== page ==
Belatedly, thank you again for another wonderful article.  It's been a while since I read it the first time, but I've been doing some thinking about all that you said in regard to Big Brown and I have to admit that I was one of those who was put off by the words and actions of his connections.  First and foremost, I have loved horses for as long as I can remember (and that's a long, long time - ha), so for me to have gotten so caught up in the connections of the horses is strange, even to me.  Perhaps it was the all the heart-warming stories of the recent past, Funnycide's Sackatoga crew, Smarty Jones' lovable Chapmans, and even Giacomo's underdog status for his KD win, helped me to get caught up in the romantic human interest side of things, and led to my bias.  I fell completely in love with Barbaro and all of his connections and followed him through his ordeal, again gaining a great respect and deep admiration for his trainer and his owners.  In my opinion, Barbaro had that look of eagles, but of course, I never saw him up close and personal, so maybe it was just my school-girl infatuation.  The next year, it was Street Sense and Hard Spun for me, yep, the connections were part of that picture, too.  In other words, I'll admit that I let the media's coverage of Big Brown's connections influence me to not be in favor of the horse.  Hypocrite!  Yes, that would be me.  Thank you for making me stop to think about it, Steve.  Big Brown's Derby was definitely a race for the ages when he blasted to the front from the 20 stall, it just would have been so much nicer if Dutrow had been able to keep his mouth shut.  I am going to try to keep a more open mind in the future, because it is all about the horse first.

08 Jan 2009 7:58 PM

Karen2 you think you live in the north pole? No way girlfriend I'm farther north than you and I'm excited just reading about your plans!

08 Jan 2009 9:32 PM


Your comments have me a bit troubled. I remember back and remember you took issue with something I posted so I believe when you are referring to two people you are referring to Draynay and of course me.  If I offended you in a previous post, please accept my apology. I consider myself a genuinely nice person who is passionate about racing. I can be a little opinionated at times but don't know to many adults that don't have that problem. I certainly don't hold a grudge. Especially towards another poster. I respect everyone on these boards...everyone... even if we don't share the same opinion. I can be open minded and learn something every day from someone posting out here. I believe we are all kindred spirits who share a deep love for this industry and these horses. As Steve says... Out with the old.... Can we start fresh?

My bags are not packed yet but I'm sure as soon as I book the package they will be. I'm 41 so this is a long time coming. I am already thinking about what kindof hat to wear and what kindof dress. All in all what I hope to get out it is that the Derby will be all that I have dreamt it will be along with the added bonus of meeting some of my favorite famous individuals, such as Smarty, Cigar, Alysheba,BB and of course Steve Haskin. I don't drink much but maybe will have to try a mint Julip (spelled wrong?). Yes, I live waaaayyyy up here in the North. It's wicked cold and I can already feel the Kentucky sunshine on my face. I simply can't wait.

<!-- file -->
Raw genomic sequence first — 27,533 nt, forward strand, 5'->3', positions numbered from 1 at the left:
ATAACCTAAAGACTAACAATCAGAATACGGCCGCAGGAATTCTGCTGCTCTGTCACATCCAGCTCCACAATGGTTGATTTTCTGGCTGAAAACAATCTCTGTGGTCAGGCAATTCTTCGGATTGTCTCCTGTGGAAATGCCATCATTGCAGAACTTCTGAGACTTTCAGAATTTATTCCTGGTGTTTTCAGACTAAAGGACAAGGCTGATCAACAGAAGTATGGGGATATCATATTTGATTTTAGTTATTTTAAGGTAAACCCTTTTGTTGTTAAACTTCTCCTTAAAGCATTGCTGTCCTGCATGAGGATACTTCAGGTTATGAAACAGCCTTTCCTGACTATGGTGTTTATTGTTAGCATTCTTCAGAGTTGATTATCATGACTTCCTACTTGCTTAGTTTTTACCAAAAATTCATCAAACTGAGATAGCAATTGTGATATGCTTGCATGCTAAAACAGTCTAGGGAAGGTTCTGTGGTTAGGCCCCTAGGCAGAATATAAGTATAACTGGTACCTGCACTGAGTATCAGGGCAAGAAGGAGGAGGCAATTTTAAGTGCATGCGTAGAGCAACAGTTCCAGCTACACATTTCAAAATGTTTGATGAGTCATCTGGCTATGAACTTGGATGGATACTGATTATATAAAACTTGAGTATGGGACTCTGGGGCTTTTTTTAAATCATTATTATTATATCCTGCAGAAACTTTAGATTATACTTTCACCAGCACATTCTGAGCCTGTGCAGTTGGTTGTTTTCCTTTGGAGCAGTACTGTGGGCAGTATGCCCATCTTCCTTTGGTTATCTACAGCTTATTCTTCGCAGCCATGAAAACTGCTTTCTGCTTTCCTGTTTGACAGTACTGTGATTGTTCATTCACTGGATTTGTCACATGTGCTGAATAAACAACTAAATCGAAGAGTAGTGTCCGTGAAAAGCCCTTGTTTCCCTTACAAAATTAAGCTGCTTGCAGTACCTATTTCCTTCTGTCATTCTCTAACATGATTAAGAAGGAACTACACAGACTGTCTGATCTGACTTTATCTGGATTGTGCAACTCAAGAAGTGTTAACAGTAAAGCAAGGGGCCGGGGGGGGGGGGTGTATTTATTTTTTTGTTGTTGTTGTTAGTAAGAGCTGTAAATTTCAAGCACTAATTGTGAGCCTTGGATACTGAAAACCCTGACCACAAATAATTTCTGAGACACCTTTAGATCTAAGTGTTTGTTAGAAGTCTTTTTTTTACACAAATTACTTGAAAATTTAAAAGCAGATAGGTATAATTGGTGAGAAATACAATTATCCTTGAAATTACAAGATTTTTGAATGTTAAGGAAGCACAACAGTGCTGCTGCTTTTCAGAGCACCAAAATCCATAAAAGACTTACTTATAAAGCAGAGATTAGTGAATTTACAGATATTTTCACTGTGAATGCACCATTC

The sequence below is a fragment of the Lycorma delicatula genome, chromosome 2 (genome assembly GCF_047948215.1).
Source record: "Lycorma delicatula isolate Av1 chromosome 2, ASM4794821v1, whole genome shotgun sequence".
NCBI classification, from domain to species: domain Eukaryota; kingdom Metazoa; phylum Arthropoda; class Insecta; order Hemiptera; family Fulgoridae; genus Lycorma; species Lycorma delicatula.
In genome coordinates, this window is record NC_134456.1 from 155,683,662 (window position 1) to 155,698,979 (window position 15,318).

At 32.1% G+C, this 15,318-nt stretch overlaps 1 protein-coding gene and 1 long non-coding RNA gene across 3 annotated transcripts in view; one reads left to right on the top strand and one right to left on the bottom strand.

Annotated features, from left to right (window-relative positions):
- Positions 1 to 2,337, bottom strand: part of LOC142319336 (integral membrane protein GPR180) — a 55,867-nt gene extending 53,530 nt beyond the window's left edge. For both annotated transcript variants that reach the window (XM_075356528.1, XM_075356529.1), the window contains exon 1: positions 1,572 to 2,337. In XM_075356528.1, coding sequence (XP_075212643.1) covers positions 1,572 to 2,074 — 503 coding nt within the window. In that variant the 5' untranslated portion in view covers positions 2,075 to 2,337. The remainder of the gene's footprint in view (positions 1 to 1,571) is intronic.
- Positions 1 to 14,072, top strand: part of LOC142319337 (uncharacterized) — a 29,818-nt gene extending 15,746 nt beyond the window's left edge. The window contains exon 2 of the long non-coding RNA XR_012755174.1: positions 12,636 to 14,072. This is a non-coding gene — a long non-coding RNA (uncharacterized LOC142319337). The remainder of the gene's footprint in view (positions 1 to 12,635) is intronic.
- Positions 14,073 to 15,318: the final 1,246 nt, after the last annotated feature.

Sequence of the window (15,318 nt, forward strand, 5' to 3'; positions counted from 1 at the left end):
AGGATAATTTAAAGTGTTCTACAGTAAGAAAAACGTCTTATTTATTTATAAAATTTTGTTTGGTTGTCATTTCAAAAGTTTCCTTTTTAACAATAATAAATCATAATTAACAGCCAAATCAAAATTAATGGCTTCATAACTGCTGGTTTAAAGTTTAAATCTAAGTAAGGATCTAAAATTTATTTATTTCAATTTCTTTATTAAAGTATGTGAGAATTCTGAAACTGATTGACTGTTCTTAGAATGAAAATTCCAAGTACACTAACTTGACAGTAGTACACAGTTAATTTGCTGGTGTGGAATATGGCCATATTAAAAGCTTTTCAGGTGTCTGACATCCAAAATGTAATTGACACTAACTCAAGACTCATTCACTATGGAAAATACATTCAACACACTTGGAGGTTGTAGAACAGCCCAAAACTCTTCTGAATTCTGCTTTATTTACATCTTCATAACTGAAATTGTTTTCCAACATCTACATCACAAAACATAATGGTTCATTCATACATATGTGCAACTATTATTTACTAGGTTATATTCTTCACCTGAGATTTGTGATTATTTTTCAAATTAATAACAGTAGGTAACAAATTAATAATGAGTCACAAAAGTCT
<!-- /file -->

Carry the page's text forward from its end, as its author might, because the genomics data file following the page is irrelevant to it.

08 Jan 2009 10:54 PM

This is a great blog...thanks, Steve! I must give a shout out to barb with her newspaper stories on the filly racing for charity. We MUST both live in PDX and follow the PM circuit through the big "O". Yes, the coverage is sparse and weak, but if you keep after them, I'll do it too! I have needled them mercilessly on their lack of coverage. Maybe WE should offer to proof read for the young reporter and be a source of support -- we need her.

09 Jan 2009 6:20 AM


Your excitement is contagious! Now I'm thinking about the Derby this year.

Wondering if you are a member of the Churchill Downs Twin Spires club (TwinSpiresClub.com)? I know I got an offer from them for Derby tickets a few months ago, but it was pricey and I don't remember what it included. The seats were good and it wasn't a lottery type thing.

Anyway, good luck to a fellow misplaced racing fan and don't forget to visit Old Friends a few miles down the road from KHP.

09 Jan 2009 11:37 AM

No maam it was not just you, but several people on Jason's blog.

It wasn't anything said to me at all. Since, really I'm still just a fan and gambler when all is said and done, even though I may be getting into a partnership here soon.

I made two friends on the BH blogs who are in the industry who I was fortunate enough to actually meet plus 2 others who I converse with on here but haven't actually met.

( Hey Wanda, hope you're staying warm! Katsan, hope you're having a better year, praying no more tradgedies for you.)

At least one of those I have actually met had his insight, crushed then was scolded for his viewpoint. The others were sort of dismissed as well.

Was just saying that as friendly, nice and accomodating as he and his friend turned out to be towards me and my friends in real life, it's a shame some people didn't realize just how nice these people are. Passionate about their livlihood and trying to defend it, really who should have to do that day after day?

The other person I know who is very Derby oriented, and accomodating, I have known for a long time, didn't meet on here of course, met thru another friend years ago. He's not exactly without his battles with the media etc.